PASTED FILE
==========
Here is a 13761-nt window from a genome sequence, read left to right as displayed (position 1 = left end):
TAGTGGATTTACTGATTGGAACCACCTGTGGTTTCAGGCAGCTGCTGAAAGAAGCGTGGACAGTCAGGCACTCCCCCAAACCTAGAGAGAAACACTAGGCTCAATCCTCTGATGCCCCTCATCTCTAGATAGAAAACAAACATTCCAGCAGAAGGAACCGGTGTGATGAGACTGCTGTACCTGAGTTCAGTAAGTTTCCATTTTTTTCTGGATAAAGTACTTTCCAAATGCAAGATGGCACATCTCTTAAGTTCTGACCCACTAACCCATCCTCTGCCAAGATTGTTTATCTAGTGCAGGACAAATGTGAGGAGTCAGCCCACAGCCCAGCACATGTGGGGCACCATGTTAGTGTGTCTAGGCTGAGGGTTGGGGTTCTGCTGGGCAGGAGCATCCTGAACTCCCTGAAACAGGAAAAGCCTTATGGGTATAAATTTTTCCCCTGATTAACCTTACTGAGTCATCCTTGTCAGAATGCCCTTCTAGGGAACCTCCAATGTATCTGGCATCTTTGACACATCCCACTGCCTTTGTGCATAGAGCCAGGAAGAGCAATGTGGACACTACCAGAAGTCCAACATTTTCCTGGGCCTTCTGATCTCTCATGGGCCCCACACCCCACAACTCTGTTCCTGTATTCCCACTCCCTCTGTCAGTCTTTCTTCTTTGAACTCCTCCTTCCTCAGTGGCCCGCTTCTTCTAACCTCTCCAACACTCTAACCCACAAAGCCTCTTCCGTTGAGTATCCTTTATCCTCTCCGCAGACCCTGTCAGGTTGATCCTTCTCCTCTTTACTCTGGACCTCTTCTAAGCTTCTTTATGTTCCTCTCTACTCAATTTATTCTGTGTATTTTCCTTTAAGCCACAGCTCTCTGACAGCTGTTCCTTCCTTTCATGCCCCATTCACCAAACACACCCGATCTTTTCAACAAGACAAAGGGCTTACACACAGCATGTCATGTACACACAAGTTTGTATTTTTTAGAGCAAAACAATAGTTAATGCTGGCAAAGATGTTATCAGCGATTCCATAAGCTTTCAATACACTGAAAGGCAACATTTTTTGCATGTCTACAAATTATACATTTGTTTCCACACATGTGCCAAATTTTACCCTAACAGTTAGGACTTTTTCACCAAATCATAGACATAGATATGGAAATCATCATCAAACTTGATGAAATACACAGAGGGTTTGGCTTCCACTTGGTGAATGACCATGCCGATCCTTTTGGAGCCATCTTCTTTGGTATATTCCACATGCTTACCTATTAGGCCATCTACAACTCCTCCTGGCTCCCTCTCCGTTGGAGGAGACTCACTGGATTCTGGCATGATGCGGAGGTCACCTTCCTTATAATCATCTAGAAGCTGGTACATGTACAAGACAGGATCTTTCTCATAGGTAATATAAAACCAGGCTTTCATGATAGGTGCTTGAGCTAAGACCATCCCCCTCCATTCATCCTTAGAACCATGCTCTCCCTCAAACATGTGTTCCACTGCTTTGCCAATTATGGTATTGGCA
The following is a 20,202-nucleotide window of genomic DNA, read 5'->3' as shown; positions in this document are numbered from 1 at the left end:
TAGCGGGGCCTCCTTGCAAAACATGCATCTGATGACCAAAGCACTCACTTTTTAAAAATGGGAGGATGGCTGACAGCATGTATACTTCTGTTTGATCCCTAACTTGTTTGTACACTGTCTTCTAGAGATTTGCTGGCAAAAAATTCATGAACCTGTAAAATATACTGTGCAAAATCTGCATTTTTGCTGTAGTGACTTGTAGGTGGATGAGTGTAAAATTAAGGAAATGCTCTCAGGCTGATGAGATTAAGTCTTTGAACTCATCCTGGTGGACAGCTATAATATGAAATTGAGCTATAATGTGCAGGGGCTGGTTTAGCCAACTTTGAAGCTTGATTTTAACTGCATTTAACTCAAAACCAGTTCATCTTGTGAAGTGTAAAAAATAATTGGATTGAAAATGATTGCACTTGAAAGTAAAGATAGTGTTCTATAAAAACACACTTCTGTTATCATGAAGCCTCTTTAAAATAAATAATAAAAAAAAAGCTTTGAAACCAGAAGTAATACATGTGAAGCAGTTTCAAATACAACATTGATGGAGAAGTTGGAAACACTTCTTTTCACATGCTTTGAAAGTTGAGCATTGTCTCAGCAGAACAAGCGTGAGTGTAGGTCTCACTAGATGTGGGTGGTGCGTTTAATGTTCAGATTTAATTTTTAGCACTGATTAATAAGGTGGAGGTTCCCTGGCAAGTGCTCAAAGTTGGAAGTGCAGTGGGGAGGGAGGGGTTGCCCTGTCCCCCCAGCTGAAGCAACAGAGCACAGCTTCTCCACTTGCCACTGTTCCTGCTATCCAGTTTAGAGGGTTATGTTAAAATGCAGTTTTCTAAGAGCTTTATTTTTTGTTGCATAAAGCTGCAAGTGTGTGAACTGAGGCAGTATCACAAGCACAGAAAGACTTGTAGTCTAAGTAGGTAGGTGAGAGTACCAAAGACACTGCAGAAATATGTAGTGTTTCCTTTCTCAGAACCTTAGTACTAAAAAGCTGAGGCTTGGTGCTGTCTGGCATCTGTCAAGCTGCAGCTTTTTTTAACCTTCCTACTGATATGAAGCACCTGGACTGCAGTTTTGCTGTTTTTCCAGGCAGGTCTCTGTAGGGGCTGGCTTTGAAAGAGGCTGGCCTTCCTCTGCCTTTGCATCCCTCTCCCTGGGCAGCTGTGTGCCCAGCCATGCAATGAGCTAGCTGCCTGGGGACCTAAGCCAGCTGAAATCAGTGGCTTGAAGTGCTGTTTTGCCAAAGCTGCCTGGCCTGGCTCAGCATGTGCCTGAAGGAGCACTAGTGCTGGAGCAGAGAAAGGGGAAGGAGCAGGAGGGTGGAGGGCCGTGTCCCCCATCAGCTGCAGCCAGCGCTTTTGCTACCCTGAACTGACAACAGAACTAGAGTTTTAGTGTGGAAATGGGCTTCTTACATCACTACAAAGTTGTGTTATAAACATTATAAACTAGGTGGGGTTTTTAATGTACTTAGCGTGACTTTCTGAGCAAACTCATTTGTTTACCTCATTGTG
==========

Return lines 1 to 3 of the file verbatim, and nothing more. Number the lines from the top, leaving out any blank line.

Here is a 13761-nt window from a genome sequence, read left to right as displayed (position 1 = left end):
TAGTGGATTTACTGATTGGAACCACCTGTGGTTTCAGGCAGCTGCTGAAAGAAGCGTGGACAGTCAGGCACTCCCCCAAACCTAGAGAGAAACACTAGGCTCAATCCTCTGATGCCCCTCATCTCTAGATAGAAAACAAACATTCCAGCAGAAGGAACCGGTGTGATGAGACTGCTGTACCTGAGTTCAGTAAGTTTCCATTTTTTTCTGGATAAAGTACTTTCCAAATGCAAGATGGCACATCTCTTAAGTTCTGACCCACTAACCCATCCTCTGCCAAGATTGTTTATCTAGTGCAGGACAAATGTGAGGAGTCAGCCCACAGCCCAGCACATGTGGGGCACCATGTTAGTGTGTCTAGGCTGAGGGTTGGGGTTCTGCTGGGCAGGAGCATCCTGAACTCCCTGAAACAGGAAAAGCCTTATGGGTATAAATTTTTCCCCTGATTAACCTTACTGAGTCATCCTTGTCAGAATGCCCTTCTAGGGAACCTCCAATGTATCTGGCATCTTTGACACATCCCACTGCCTTTGTGCATAGAGCCAGGAAGAGCAATGTGGACACTACCAGAAGTCCAACATTTTCCTGGGCCTTCTGATCTCTCATGGGCCCCACACCCCACAACTCTGTTCCTGTATTCCCACTCCCTCTGTCAGTCTTTCTTCTTTGAACTCCTCCTTCCTCAGTGGCCCGCTTCTTCTAACCTCTCCAACACTCTAACCCACAAAGCCTCTTCCGTTGAGTATCCTTTATCCTCTCCGCAGACCCTGTCAGGTTGATCCTTCTCCTCTTTACTCTGGACCTCTTCTAAGCTTCTTTATGTTCCTCTCTACTCAATTTATTCTGTGTATTTTCCTTTAAGCCACAGCTCTCTGACAGCTGTTCCTTCCTTTCATGCCCCATTCACCAAACACACCCGATCTTTTCAACAAGACAAAGGGCTTACACACAGCATGTCATGTACACACAAGTTTGTATTTTTTAGAGCAAAACAATAGTTAATGCTGGCAAAGATGTTATCAGCGATTCCATAAGCTTTCAATACACTGAAAGGCAACATTTTTTGCATGTCTACAAATTATACATTTGTTTCCACACATGTGCCAAATTTTACCCTAACAGTTAGGACTTTTTCACCAAATCATAGACATAGATATGGAAATCATCATCAAACTTGATGAAATACACAGAGGGTTTGGCTTCCACTTGGTGAATGACCATGCCGATCCTTTTGGAGCCATCTTCTTTGGTATATTCCACATGCTTACCTATTAGGCCATCTACAACTCCTCCTGGCTCCCTCTCCGTTGGAGGAGACTCACTGGATTCTGGCATGATGCGGAGGTCACCTTCCTTATAATCATCTAGAAGCTGGTACATGTACAAGACAGGATCTTTCTCATAGGTAATATAAAACCAGGCTTTCATGATAGGTGCTTGAGCTAAGACCATCCCCCTCCATTCATCCTTAGAACCATGCTCTCCCTCAAACATGTGTTCCACTGCTTTGCCAATTATGGTATTGGCA
The following is a 20,202-nucleotide window of genomic DNA, read 5'->3' as shown; positions in this document are numbered from 1 at the left end: